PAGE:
Kajmak -- A thick and sweet light brown mixture made from milk and sugar. It is often added to cakes, tarts, and mazurek.
Kapusniak -- A very sour pickled cabbage soup.
Kartoflanka -- Potato soup.
Kawa po turecku -- Poland's rendition of Turkish-style coffee where coffee grounds are added to a glass and hot water is poured directly on top.
Kisiel -- A jelly-like dessert made from milk and corn or potato starch.
Knedle -- A steamed bread bun. The sweet version is stuffed with prunes (z sliwkami).
Kompot -- A syrupy drink made from boiled fruit.
Kopytka -- A kind of potato dumpling that is similar to gnocchi.
Kotlet Schabowy -- A breaded pork cutlet that is a national staple.
Krupnik -- A clear soup made from barley, it often comes with boiled vegetables and chunks of meat.
Leniwe pierogi -- Similar to kopytka but made with cottage cheese, usually a dessert.
Makowiec -- A sweet poppy seed roll, usually a Christmas and Easter treat but available year-round.
Mazurek -- A dessert for Easter, but available year-round. The shortcrust pastry is topped with kajmak or chocolate and decorated with dried fruit.
Mizeria -- A salad of thinly sliced cucumbers dressed with cream and dill.
Nalesniki z serem -- Pancakes filled with cottage cheese.
Nalewka -- Vodka infused with fruits, nuts, spices, or herbs.
Oscypek -- Smoked cheese from the Tatry region, usually made from a combination of sheep's and cow's milk.
Pierogi -- Dumplings, usually filled with minced meat, cabbage, and mushroom. Sweet versions are stuffed with seasonal fruit such as strawberries (z truskawkami) and blueberries (z jadodami).
Pierogi "Ruskie" -- A savory pierogi stuffed with potato and cottage cheese and served with fried onions.
Pyzy -- Steamed bread bun.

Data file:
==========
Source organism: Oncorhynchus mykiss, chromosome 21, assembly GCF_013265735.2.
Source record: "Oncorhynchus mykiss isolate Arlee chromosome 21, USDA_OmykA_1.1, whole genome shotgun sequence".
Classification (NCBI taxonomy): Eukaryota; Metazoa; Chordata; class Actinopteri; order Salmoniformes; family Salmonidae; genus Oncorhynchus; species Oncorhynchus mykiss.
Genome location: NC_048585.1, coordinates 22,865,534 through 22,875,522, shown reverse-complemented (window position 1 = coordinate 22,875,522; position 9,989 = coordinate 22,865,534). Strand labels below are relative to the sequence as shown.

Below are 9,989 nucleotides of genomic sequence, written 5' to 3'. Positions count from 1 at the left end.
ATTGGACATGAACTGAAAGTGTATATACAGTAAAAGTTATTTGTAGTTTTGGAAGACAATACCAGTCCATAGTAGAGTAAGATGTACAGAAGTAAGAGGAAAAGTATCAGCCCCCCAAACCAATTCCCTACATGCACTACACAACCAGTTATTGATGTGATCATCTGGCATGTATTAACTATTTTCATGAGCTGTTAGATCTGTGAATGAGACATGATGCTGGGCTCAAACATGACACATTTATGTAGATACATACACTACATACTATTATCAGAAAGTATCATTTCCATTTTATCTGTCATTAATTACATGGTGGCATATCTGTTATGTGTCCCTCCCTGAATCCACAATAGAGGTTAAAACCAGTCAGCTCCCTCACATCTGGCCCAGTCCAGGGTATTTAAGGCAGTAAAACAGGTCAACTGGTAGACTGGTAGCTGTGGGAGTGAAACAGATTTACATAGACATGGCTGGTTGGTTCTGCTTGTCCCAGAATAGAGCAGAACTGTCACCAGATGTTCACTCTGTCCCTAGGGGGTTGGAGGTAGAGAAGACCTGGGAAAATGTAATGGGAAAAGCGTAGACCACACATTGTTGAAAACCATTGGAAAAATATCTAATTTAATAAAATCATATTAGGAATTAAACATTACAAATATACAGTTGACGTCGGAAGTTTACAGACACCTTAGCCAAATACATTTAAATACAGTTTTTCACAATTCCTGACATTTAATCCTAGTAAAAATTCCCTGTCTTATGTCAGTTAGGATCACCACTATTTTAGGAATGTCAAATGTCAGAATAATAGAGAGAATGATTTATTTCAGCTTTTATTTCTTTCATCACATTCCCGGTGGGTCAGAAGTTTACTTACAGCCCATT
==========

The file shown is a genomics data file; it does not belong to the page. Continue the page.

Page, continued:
Racuchy -- Fruit fritters; the most traditional is made from apples.
Rosó -- A clear chicken broth.
Sztuka miesa -- Literally, it means a piece of meat. It's normally boiled pork or beef, served plain with sauce.
Zrazy zawijane -- Beef roulade, normally filled with a mixture of vegetables, bacon, and mushrooms.
Zurek -- A sourish soup made from fermented rye. Often comes with potatoes and sausage.
Poles are big snackers, and the latest mania is for Middle Eastern and Greek snack foods such as chicken and meat shawarma and kebabs. You'll find dozens of stands and windows serving some variation of a sandwich based on shaved meat, tomatoes, onions, and plenty of mayo. Pizza is also ubiquitous, and no self-respecting Polish city or town would be complete without at least half a dozen pizza restaurants of varying quality. Look also for zapiekanki -- foot-long, open-faced baguettes, topped with sauce and cheese and then baked. It's known affectionately as "Polish pizza."
In addition to the "mom and pop" places, the big international fast food chains have made inroads. The big players in Poland are McDonald's and KFC, and you'll invariably find one or the other (often both) in city centers and train stations. Polish domestic chains are also becoming more common. The best known is probably Sphinx, which seems to have an outlet in every city in the country. The specialty is fairly mediocre Middle Eastern-style food, served in a smoke-free, family-friendly atmosphere. It's easy to criticize the chains, but they can be a lifesaver if you're looking for something fast and reliable.
Vodka & Beer
While Poles may be best known for their vodka, it is in fact beer that's the national drink. You'll find the major beer brands -- Okocim, Lech, Tyskie, and Zywiec -- just about everywhere. There's little difference among the majors, and they are all pretty good, though Tyskie appears to be the most popular. Men take theirs straight up. Women frequently sweeten their beer with fruit syrup (raspberry is the most common) and drink it through a straw. Among the most popular vodkas, Belvedere and Chopin are considered top-shelf, though imported vodkas are increasingly squeezing out the local brands. In addition, you'll find a range of flavored vodkas, including highly popular cherry. Zubrówka is slightly greenish, owing to the long blade of bison grass in every bottle. Miodówka, honey-flavored and easy to drink, is worth a try. Wine is much less common, and nearly always imported.
Note: This information was accurate when it was published, but can change without notice. Please be sure to confirm all rates and details directly with the companies in question before planning your trip.